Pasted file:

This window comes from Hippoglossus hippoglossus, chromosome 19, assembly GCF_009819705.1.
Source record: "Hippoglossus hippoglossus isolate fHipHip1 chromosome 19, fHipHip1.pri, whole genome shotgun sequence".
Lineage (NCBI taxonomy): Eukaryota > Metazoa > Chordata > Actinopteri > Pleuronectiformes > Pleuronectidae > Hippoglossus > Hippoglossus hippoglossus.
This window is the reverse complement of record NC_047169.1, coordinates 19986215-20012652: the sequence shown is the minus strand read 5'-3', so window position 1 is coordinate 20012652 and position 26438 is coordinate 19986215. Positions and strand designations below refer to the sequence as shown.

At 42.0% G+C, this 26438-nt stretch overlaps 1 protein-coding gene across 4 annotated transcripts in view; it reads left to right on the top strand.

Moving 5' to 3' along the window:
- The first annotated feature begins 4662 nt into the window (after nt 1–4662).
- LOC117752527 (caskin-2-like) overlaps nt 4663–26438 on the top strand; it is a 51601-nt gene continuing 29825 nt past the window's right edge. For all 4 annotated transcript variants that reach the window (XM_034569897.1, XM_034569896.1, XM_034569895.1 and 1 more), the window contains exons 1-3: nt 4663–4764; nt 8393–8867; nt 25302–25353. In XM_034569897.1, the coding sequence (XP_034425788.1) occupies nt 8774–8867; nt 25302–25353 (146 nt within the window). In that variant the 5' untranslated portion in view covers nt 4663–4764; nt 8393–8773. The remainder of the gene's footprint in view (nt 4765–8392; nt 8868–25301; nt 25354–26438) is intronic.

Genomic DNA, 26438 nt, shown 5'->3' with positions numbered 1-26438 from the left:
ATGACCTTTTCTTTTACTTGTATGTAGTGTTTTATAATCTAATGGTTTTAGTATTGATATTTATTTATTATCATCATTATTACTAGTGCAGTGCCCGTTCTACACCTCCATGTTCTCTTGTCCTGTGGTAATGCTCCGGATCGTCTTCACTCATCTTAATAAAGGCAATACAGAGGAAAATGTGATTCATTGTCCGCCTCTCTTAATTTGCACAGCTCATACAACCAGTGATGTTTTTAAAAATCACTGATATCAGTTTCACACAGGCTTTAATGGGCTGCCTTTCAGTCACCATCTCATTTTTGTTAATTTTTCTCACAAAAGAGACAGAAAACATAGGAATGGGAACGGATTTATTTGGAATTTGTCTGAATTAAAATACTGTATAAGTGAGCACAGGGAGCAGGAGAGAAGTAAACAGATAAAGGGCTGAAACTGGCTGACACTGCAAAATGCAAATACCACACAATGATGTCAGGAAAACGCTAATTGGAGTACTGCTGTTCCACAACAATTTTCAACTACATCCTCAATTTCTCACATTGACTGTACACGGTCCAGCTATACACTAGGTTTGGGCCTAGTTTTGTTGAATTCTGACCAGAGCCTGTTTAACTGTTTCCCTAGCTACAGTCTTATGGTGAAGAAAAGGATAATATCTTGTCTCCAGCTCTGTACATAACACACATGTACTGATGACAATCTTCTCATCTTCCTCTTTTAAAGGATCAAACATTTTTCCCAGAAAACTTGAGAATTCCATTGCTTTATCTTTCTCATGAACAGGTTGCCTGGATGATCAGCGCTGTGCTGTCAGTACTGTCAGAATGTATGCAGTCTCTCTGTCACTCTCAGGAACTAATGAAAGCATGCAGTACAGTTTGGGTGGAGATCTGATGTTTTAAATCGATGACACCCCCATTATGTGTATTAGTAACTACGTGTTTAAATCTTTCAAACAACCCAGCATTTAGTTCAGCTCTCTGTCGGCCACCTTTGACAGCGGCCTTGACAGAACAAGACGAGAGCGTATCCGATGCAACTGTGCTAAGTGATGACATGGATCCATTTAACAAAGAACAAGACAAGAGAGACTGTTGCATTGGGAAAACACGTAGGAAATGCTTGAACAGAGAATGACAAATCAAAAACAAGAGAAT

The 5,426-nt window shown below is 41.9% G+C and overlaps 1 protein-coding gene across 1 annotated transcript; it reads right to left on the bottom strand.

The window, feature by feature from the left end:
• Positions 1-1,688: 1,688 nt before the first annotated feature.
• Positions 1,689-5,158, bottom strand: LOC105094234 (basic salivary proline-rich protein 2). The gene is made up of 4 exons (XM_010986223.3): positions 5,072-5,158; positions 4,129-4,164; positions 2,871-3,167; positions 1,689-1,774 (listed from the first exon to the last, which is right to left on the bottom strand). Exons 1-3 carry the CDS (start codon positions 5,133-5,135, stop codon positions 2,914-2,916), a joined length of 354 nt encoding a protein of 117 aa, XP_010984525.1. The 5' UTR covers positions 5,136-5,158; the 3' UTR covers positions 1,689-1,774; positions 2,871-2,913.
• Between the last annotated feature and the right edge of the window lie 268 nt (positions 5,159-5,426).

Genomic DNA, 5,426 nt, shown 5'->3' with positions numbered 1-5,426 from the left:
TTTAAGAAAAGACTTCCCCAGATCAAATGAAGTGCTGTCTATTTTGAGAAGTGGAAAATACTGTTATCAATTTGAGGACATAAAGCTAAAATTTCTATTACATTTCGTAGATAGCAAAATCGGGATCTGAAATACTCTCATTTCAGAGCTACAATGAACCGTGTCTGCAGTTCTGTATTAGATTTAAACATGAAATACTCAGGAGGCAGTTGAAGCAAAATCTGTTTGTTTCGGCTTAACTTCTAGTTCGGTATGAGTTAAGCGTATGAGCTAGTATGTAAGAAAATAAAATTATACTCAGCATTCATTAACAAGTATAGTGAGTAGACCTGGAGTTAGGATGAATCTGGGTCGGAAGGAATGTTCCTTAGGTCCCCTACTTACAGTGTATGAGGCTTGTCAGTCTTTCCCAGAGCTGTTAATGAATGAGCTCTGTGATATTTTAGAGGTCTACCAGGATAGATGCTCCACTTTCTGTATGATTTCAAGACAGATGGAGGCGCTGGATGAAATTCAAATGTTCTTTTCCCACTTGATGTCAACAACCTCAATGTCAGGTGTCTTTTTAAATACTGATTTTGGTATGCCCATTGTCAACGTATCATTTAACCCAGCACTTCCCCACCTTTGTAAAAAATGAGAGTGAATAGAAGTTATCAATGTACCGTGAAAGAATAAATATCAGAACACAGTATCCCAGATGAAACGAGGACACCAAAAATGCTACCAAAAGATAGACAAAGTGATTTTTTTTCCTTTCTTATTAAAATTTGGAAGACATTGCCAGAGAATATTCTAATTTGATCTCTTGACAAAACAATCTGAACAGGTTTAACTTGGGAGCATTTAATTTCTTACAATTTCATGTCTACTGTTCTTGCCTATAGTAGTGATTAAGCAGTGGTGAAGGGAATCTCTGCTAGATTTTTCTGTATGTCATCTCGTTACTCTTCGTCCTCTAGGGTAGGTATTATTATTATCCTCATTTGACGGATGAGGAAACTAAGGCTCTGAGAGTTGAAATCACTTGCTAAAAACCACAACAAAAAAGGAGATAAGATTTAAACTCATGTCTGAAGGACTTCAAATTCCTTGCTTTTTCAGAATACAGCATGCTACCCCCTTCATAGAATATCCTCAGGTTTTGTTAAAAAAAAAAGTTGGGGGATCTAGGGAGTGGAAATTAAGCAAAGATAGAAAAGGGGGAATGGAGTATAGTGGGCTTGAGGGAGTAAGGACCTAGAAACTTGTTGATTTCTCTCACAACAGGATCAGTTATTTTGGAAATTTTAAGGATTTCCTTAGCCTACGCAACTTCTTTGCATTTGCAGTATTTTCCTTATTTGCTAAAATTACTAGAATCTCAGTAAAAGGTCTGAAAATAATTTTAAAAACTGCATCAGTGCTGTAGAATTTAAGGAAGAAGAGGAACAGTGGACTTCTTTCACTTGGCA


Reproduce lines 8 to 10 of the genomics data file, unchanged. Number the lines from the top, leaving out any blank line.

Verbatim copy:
- LOC117752527 (caskin-2-like) overlaps nt 4663–26438 on the top strand; it is a 51601-nt gene continuing 29825 nt past the window's right edge. For all 4 annotated transcript variants that reach the window (XM_034569897.1, XM_034569896.1, XM_034569895.1 and 1 more), the window contains exons 1-3: nt 4663–4764; nt 8393–8867; nt 25302–25353. In XM_034569897.1, the coding sequence (XP_034425788.1) occupies nt 8774–8867; nt 25302–25353 (146 nt within the window). In that variant the 5' untranslated portion in view covers nt 4663–4764; nt 8393–8773. The remainder of the gene's footprint in view (nt 4765–8392; nt 8868–25301; nt 25354–26438) is intronic.

Genomic DNA, 26438 nt, shown 5'->3' with positions numbered 1-26438 from the left:
ATGACCTTTTCTTTTACTTGTATGTAGTGTTTTATAATCTAATGGTTTTAGTATTGATATTTATTTATTATCATCATTATTACTAGTGCAGTGCCCGTTCTACACCTCCATGTTCTCTTGTCCTGTGGTAATGCTCCGGATCGTCTTCACTCATCTTAATAAAGGCAATACAGAGGAAAATGTGATTCATTGTCCGCCTCTCTTAATTTGCACAGCTCATACAACCAGTGATGTTTTTAAAAATCACTGATATCAGTTTCACACAGGCTTTAATGGGCTGCCTTTCAGTCACCATCTCATTTTTGTTAATTTTTCTCACAAAAGAGACAGAAAACATAGGAATGGGAACGGATTTATTTGGAATTTGTCTGAATTAAAATACTGTATAAGTGAGCACAGGGAGCAGGAGAGAAGTAAACAGATAAAGGGCTGAAACTGGCTGACACTGCAAAATGCAAATACCACACAATGATGTCAGGAAAACGCTAATTGGAGTACTGCTGTTCCACAACAATTTTCAACTACATCCTCAATTTCTCACATTGACTGTACACGGTCCAGCTATACACTAGGTTTGGGCCTAGTTTTGTTGAATTCTGACCAGAGCCTGTTTAACTGTTTCCCTAGCTACAGTCTTATGGTGAAGAAAAGGATAATATCTTGTCTCCAGCTCTGTACATAACACACATGTACTGATGACAATCTTCTCATCTTCCTCTTTTAAAGGATCAAACATTTTTCCCAGAAAACTTGAGAATTCCATTGCTTTATCTTTCTCATGAACAGGTTGCCTGGATGATCAGCGCTGTGCTGTCAGTACTGTCAGAATGTATGCAGTCTCTCTGTCACTCTCAGGAACTAATGAAAGCATGCAGTACAGTTTGGGTGGAGATCTGATGTTTTAAATCGATGACACCCCCATTATGTGTATTAGTAACTACGTGTTTAAATCTTTCAAACAACCCAGCATTTAGTTCAGCTCTCTGTCGGCCACCTTTGACAGCGGCCTTGACAGAACAAGACGAGAGCGTATCCGATGCAACTGTGCTAAGTGATGACATGGATCCATTTAACAAAGAACAAGACAAGAGAGACTGTTGCATTGGGAAAACACGTAGGAAATGCTTGAACAGAGAATGACAAATCAAAAACAAGAGAAT